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Race Night Profits Explained

How much money will a Race Night make?

Race Night at Dalton

Race Night at Dalton

I am often asked by prospective customers about the earnings potential of race nights. It is impossible for me to answer this question because there are many factors to be taken into account. All I can say with confidence is that holding a Race Nights is a great way to raise funds providing it is planned and set up properly.

The secret of success is to ensure that your costs are covered and you are in profit before the event takes place. You do this by selling horses and jockeys in advance. Finding race sponsors in advance and selling side bets such as the Tri-Cast card, in advance.  If you do all of this then any money you make on the night is a bonus.

Race Night Income

Here are the ways you can get money in:

  • sale of horses
  • sale of jockeys
  • race sponsorship
  • side bets
  • raffle
  • admission tickets
  • selling refreshments

Race Night Costs

Race Nights are fun.

Race Nights are fun!

Your costs are likely to be:

  • hall hire
  • printing
  • food
  • prizes for owners of winning horses
  • hiring the race night operator
  • paying out on the tote after each race

Balancing the books

As your aim is to make money you need to ensure that income exceeds expenditure.  Look carefully at ways of reducing your costs. Often a member of the committee knows someone who can print off the race cards for you free of charge, or they can be done on a home PC. Prizes can be donated and you might be able to get a deal on the food from a local supplier.

To see an example of how it might work go to Race Night Income on our web site. This gives you an idea of what can be achieved.

Unknown Factors

Some of the figures are known and won’t change. You know what your costs will be. You know how much money you will raise if you get all of your races sponsored and sell all of the horses etc. What you don’t know is how many people will turn up on the night and how much money they will spend.  That is why working hard before the event takes place is so important.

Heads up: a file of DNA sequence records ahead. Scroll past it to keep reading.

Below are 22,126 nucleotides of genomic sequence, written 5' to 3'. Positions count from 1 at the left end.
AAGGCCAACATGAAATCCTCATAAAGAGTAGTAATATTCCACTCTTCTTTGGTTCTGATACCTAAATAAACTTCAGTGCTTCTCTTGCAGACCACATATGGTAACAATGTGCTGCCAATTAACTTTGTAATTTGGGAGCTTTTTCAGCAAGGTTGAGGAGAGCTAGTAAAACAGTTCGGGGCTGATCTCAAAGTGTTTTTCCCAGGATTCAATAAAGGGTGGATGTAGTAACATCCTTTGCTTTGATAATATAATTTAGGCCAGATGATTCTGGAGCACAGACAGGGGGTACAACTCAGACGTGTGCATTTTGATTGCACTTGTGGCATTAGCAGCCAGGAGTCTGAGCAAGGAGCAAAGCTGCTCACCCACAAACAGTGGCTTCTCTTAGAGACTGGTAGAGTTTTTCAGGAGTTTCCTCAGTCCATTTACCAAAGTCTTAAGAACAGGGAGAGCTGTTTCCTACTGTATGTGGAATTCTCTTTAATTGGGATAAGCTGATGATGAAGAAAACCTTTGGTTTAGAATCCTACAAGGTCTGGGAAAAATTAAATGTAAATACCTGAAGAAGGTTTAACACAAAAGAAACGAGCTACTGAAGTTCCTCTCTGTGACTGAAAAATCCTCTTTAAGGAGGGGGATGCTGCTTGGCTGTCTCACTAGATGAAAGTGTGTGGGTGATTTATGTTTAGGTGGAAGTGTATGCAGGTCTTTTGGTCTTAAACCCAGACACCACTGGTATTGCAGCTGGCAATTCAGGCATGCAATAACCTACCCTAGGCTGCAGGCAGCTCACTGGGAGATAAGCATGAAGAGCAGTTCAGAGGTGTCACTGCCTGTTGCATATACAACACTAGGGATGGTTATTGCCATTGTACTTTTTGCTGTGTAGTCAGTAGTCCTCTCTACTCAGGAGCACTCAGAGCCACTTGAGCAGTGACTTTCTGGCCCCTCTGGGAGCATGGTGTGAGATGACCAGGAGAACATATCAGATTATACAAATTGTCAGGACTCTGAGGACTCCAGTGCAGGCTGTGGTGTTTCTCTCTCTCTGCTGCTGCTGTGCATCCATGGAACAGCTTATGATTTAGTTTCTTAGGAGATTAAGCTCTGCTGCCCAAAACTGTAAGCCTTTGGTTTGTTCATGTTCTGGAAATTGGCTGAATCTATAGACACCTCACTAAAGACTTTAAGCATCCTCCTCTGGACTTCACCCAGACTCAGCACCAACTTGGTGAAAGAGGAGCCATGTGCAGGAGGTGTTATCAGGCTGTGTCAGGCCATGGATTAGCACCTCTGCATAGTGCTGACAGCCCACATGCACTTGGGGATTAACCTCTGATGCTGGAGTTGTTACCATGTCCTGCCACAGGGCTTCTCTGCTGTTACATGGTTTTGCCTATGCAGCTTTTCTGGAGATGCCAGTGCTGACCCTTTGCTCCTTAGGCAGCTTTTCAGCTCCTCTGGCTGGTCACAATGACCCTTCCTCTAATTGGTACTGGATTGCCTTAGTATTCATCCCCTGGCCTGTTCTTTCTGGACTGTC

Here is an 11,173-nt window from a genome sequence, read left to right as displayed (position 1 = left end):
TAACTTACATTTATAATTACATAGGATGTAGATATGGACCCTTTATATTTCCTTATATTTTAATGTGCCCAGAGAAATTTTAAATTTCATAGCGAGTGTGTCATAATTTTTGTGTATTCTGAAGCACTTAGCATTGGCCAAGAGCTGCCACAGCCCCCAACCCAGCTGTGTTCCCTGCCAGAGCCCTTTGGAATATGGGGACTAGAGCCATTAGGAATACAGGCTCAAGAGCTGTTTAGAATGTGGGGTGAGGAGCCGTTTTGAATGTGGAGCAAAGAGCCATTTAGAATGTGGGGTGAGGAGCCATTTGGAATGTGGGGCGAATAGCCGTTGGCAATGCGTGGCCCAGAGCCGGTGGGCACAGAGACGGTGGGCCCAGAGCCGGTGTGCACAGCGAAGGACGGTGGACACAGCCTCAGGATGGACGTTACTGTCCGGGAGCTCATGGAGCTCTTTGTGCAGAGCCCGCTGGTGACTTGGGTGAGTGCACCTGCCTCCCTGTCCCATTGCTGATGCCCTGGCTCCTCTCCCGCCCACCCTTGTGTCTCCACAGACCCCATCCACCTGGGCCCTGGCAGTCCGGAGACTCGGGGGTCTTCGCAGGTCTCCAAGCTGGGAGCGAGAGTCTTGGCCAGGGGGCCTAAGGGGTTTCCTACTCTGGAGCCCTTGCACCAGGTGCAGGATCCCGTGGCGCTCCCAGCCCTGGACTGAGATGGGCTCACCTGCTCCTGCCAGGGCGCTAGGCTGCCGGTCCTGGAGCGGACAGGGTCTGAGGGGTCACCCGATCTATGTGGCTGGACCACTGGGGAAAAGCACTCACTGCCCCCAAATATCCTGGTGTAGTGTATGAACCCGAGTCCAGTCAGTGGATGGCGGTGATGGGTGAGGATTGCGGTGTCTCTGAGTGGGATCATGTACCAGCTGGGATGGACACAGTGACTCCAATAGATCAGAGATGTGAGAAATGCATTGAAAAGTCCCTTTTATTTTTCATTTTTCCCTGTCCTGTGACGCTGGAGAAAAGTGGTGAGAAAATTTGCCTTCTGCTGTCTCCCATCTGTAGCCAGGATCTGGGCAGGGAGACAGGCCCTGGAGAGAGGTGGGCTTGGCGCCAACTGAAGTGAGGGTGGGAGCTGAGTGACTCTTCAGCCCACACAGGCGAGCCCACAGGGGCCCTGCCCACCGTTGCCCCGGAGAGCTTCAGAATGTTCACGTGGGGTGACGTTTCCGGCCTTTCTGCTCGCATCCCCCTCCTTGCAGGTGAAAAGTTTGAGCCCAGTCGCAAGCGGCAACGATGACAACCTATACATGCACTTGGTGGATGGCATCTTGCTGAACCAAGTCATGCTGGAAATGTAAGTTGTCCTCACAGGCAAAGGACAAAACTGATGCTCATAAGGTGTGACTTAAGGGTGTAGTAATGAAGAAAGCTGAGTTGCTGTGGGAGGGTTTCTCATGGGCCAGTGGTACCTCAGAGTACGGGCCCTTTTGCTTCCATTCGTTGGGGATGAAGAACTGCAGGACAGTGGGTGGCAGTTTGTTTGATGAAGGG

You must get as much money in as you can before the Race Night tales place and urge as many people to come as you can.  Selling tickets helps but keep pushing to get them to come.

Have a Crowd Puller

It you can think of a real crowd puller to attract more people even better. Do you have a friendly local celeb who might agree to make an appearance? Can you offer a special free prize draw with a star prize which can only be won on the night? These are all things worth considering.


A good Race Night well planned, properly organized and well supported should easily bring in between £500 and £1000.

Book a Race Night

See our Race Night page or for a FREE quotation use this enquiry form.

Related Articles

How to Pack them in on a Race Night

Race Night Tips: Running The Tote



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Not Quite The Grand National

I’m not a gambling man but I do like to watch the National and what a race it turned out to be this year. It was  very exciting  and there was no clear favourite so everyone was in with a chance of a winner.

Soon after watching the big race on TV Hazel and I set off for Hambleton, near Selby, North Yorkshire, to do a charity race night. The event was organised by Hambleton Parent’s and Toddlers to raise funds for their group.

The committee had booked a room at the Owl hotel, Main street, Hambleton.  A lovely venue and I must say friendly and efficient service too. I was impressed.

We had a brilliant night. Ok it was ” not quite the Grand National ” but there was a fantastic atmosphere and everyone got involved and enjoyed themselves. After everything was paid for the proceeds were in excess of £450. Not bad considering that we’d all had a good night out and supper too.